Switzerland | Freedom House

Freedom in the World



Freedom in the World 2014

2014 Scores



Freedom Rating
(1 = best, 7 = worst)


Civil Liberties
(1 = best, 7 = worst)


Political Rights
(1 = best, 7 = worst)


Amid rising tensions over immigration, Swiss voters approved stricter asylum laws in a June referendum. Authorities in one town reacted to the opening of a new federal housing center for asylum seekers by banning them from local public facilities, including a swimming pool. The southern canton of Ticino became the nation’s first to ban face-covering veils in public places.

The Swiss banking industry continued to face pressure from an international crackdown on tax evasion. The oldest Swiss bank pleaded guilty to conspiracy in January and announced that it would close. In August, the government struck an agreement with the United States allowing Swiss banks that were not already under investigation to avoid prosecution if they disclose involvement in tax evasion by U.S. customers and pay fines.

Political Rights and Civil Liberties: 
Political Rights: 39 / 40 [Key]

A. Electoral Process: 12 / 12

The constitution provides for a Federal Assembly with two directly elected chambers: the 46-member Council of States (in which each canton has two members and each half-canton has one) and the 200-member National Council. All lawmakers serve four-year terms. The Federal Council (cabinet) is a seven-person executive council, with each member elected by the Federal Assembly. The presidency is largely ceremonial and rotates annually among the Federal Council’s members.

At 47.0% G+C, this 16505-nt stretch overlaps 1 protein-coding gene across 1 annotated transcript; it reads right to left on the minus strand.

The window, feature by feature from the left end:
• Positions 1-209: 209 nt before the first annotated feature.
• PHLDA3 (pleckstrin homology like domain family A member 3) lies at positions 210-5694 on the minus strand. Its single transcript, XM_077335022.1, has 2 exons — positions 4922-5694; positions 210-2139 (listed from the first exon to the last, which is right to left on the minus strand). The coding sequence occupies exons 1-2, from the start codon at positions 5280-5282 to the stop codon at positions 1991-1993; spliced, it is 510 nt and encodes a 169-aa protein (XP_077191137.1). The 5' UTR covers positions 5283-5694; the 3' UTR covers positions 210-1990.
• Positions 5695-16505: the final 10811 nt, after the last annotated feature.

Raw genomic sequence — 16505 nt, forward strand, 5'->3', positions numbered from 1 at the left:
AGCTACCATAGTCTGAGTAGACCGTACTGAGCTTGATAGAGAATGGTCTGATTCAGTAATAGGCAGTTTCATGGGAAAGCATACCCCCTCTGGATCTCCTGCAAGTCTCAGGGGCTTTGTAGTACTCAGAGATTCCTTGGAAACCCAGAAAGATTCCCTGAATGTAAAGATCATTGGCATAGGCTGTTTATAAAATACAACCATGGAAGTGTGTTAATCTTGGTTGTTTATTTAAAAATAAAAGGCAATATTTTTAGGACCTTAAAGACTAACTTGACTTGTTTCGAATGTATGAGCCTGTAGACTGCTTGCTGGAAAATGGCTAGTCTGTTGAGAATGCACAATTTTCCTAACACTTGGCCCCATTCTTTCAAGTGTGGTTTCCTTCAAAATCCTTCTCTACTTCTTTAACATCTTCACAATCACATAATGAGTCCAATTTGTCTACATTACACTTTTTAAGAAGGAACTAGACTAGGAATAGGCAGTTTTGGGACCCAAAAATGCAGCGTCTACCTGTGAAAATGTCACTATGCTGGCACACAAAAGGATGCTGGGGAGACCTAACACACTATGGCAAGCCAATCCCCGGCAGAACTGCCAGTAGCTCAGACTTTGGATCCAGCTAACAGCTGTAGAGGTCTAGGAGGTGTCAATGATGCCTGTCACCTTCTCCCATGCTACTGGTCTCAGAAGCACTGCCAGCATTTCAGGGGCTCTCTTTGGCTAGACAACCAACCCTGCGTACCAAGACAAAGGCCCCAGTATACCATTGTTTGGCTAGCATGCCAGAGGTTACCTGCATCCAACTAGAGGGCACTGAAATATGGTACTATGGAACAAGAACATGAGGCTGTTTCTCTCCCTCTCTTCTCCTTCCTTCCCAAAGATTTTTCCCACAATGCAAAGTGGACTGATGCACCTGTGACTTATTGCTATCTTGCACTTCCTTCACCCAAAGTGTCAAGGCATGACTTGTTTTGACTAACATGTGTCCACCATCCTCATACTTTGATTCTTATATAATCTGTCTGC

The federal elections held in October 2011 saw a modest strengthening of the political center in Switzerland. The right-wing Swiss People’s Party (SVP) while still the leading party, lost seats in the National Council for the first time since 1975, retaining 54 seats—8 fewer than it won in 2007. The Social Democratic Party (SPS) won 46 seats, the Free Democratic Party (FDP) took 30 seats, and the Christian Democratic People’s Party (CVP) garnered 28 seats. Seven smaller parties are also represented. In a June 2013 referendum, voters rejected a proposal backed by the SVP to hold direct elections for Federal Council members.


B. Political Pluralism and Participation: 15 / 16

Political parties are free to operate, but the system is extremely stable, with a coalition of the same four parties (or their precursors) governing since 1959. By common agreement, since 2008 the Federal Council has been comprised of two members each from the SVP, the SPS, and the FDP, and one member from CVP.

Restrictive citizenship laws and procedures tend to exclude many immigrants and their family members in successive generations from political participation.


C. Functioning of Government: 12 / 12

The Swiss political system is characterized by decentralization. The 26 cantons have significant control over economic and social policy, with the federal government’s powers largely limited to foreign affairs and some economic matters. Referendums, which are used extensively, are mandatory for any amendments to the federal constitution, the joining of international organizations, or major changes to federal laws.

The government is free from pervasive corruption. Switzerland was ranked 7 out of 177 countries and territories surveyed in Transparency International’s 2013 Corruption Perceptions Index.